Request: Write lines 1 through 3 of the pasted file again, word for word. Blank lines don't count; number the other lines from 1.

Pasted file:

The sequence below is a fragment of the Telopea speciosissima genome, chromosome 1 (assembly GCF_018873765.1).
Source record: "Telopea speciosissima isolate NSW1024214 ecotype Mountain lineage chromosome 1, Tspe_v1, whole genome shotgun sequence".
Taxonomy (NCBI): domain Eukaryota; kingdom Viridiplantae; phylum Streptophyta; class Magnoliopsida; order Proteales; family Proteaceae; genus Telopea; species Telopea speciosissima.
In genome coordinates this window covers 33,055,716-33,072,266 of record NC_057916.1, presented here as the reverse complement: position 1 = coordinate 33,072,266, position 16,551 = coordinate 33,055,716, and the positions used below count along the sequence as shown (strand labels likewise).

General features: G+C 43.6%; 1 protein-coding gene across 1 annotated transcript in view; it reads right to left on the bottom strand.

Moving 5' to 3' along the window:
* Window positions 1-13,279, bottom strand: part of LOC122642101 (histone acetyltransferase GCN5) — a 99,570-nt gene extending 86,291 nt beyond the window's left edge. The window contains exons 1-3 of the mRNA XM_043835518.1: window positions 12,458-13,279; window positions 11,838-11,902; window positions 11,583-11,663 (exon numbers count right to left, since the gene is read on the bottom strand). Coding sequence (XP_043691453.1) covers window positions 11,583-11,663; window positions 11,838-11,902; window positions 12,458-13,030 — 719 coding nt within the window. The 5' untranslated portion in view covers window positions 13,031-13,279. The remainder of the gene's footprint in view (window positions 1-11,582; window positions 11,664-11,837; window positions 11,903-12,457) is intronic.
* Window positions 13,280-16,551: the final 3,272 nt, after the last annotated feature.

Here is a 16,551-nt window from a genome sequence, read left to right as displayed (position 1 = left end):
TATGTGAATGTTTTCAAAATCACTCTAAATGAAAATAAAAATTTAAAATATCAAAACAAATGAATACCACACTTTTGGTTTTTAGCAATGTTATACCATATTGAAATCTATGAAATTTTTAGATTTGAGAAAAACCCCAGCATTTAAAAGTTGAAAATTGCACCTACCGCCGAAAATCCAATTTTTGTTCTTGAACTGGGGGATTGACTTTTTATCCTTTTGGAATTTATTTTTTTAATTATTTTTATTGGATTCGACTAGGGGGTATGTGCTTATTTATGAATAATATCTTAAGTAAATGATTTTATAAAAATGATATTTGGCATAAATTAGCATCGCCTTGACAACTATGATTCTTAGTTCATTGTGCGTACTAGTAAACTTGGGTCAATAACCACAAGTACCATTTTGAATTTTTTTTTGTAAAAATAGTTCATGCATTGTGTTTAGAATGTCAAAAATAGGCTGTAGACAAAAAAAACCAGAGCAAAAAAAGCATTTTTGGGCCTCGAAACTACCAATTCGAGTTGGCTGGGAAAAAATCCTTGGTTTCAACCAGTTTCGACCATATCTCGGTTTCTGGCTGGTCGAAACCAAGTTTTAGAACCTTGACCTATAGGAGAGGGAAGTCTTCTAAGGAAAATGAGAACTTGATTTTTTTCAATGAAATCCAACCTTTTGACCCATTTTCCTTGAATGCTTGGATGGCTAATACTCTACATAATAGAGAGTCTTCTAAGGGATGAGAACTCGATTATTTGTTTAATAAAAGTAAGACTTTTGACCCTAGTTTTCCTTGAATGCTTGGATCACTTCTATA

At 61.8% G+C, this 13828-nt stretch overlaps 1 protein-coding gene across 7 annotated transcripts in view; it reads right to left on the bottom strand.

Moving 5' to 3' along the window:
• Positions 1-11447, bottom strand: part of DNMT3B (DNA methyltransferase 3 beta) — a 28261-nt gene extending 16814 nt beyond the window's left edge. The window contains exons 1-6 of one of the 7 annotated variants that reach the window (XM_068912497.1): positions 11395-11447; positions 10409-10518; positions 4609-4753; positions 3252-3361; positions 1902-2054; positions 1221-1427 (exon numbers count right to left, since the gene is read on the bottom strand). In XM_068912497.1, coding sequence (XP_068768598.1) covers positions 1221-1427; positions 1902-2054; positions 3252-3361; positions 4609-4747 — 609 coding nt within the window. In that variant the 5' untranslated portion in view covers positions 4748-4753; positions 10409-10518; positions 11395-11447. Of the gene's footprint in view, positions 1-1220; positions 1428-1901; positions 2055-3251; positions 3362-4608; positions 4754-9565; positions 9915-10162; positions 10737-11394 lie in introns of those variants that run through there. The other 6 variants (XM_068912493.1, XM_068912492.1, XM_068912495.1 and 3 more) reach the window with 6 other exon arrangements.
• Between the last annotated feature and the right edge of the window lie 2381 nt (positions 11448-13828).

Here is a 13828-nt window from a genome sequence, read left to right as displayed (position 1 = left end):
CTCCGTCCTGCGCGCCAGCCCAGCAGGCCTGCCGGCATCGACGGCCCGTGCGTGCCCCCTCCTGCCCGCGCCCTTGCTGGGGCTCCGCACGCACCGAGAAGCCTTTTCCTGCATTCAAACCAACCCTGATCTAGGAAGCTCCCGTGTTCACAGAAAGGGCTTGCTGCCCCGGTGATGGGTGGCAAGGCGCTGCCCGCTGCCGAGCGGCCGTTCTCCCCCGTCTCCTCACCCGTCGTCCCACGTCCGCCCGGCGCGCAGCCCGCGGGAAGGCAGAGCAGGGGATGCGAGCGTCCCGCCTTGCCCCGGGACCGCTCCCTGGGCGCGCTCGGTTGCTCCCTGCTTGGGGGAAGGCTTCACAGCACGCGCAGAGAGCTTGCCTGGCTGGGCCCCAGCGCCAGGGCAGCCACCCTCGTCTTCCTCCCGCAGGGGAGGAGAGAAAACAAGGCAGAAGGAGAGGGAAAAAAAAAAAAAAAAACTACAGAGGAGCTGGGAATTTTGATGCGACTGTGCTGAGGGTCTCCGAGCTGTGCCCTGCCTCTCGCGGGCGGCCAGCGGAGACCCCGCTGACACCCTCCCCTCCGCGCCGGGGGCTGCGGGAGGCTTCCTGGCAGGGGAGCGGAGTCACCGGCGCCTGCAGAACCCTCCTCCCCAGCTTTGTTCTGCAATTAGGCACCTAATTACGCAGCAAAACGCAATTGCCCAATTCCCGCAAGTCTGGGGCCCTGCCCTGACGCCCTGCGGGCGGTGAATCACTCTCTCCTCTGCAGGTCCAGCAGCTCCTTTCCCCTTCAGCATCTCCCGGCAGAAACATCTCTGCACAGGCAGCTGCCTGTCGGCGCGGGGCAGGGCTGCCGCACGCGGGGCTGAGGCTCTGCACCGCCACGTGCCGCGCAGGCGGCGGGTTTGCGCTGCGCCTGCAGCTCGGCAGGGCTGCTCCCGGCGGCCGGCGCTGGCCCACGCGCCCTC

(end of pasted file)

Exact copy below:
The sequence below is a fragment of the Telopea speciosissima genome, chromosome 1 (assembly GCF_018873765.1).
Source record: "Telopea speciosissima isolate NSW1024214 ecotype Mountain lineage chromosome 1, Tspe_v1, whole genome shotgun sequence".
Taxonomy (NCBI): domain Eukaryota; kingdom Viridiplantae; phylum Streptophyta; class Magnoliopsida; order Proteales; family Proteaceae; genus Telopea; species Telopea speciosissima.